OK look, this one is gonna sting, there’s no two ways about it. But Bad Aggie Flashbacks aren’t actually about remembering and reveling in the awful things that can happen. They are about taking the power away from those memories. As a current and former fat kid I can assure you that facing and laughing at the things which hurt you is a powerful way of disarming them. So stop being reactionary and defensive and instead laugh with us about the greatest debacle in the history of Aggie football.
77-0 is a score that beggars comprehension. It’s like someone telling you the population of India significant to the tens digit – your brain immediately stops listening and says, “A lot. Got it. Let’s move on.” What sport could this be? The Washington Generals routinely kept games closer than this. Cricket lasts a really long time and its scores are a mystery to every American. Darts? Could this be darts?
Of course every Aggie remembers this grand mal seizure, a fiasco in three acts because OU stopped scoring in the third quarter.
"It was an odd situation to be in," Stoops said. "I believe in being decent to people."
Bob Stoops called off the dogs for an entire quarter after scoring eleven touchdowns because he thought that was merciful. AND IT WAS. Ignore dishonest arguments about sportsmanship and running up the score and accept that it took concerted effort by Oklahoma to stop scoring, it had become so damned easy. Only through discipline, hard work, and time in the weight room can a team be fully prepared to avoid an errant pass being inadvertently deflected by an impotent Aggie defender and becoming wedged in the facemask of a Sooner receiver who had dutifully duct taped his own hands behind his back.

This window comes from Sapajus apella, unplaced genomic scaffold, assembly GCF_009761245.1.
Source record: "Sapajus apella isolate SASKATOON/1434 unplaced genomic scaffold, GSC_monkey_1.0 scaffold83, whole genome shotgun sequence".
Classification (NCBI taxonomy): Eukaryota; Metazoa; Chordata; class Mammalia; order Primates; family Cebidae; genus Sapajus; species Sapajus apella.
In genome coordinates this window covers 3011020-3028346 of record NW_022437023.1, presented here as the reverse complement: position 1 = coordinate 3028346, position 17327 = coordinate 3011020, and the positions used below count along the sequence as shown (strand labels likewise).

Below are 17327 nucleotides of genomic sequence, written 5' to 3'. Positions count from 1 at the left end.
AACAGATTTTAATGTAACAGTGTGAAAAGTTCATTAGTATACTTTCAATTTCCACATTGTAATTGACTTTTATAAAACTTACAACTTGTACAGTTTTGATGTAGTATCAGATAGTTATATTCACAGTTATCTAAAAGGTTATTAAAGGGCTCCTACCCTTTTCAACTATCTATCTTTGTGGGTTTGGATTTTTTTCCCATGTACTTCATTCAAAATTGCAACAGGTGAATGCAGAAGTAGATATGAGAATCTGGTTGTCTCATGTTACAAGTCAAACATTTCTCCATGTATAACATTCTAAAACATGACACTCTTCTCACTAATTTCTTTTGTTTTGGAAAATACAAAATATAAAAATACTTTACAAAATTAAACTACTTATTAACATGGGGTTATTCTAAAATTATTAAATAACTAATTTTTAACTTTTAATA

Enough hyperbole. Let’s look at some numbers.
- Oklahoma had more first downs than A&M had passing yards.
- The Aggies’ rushing average would not be tall enough to ride a rollercoaster.
- A&M never snapped the ball on OU’s half of the field.
- The Sooners’ backup QB ran for 79 yards and 2 TDs.
- Depending on your perspective, OU DB Derrick Strait’s 17 yard fumble return for a TD was A&M’s longest play from scrimmage.
Also this happened:
There was a lot of booing from the Aggie crowd for Melvin Bullitt’s celebration, but those fans have never experienced the level of horror and confusion that the A&M defense was living. This was not an actual celebration or even a conscious act, it was a base instinctual reaction. His body had tried every other action it knew to no avail, and now it was just dumping the entire server into his limbs in the desperate hope that something would make the nightmare stop. This was like giggling at your serial killer captor while fear-peeing.
This game was also a testament to the durability of kickers. If Josh Lambo and Drew Kaser were the sleek, powerful road cars of the kicking world then OU placekicker Trey DiCarlo was a Toyota Hilux – doggedly determined not to break down no matter how much you overused it. He made 11 extra points, which is a pretty good day out but fell one shy of A&M punter Jacob Young’s 12 punts. QB Reggie McNeal only attempted one more pass than Young had punts, and Young’s average punt was greater than the Aggie total aerial offense for the day. The most shocking statistic of this game was 2, because that is the number of functioning legs each of these kickers had at the end of the game.
2003 OU @ Texas A&M was an atrocity, offensive to Aggies, to the creators and curators of the sport of football, and to decent human beings who believe in the inherent nobility of man. But it’s time to take the chip off our shoulder, Ags. From an objective standpoint this game is hilarious, comedy on the same level as watching adults dunk on toddlers on YouTube. As soon as you admit this game is funny, no one can ever use it against you again. You have no power over me, Bob.
And if you still don’t think it’s funny, remember: we beat Baylor 73-10 this same year.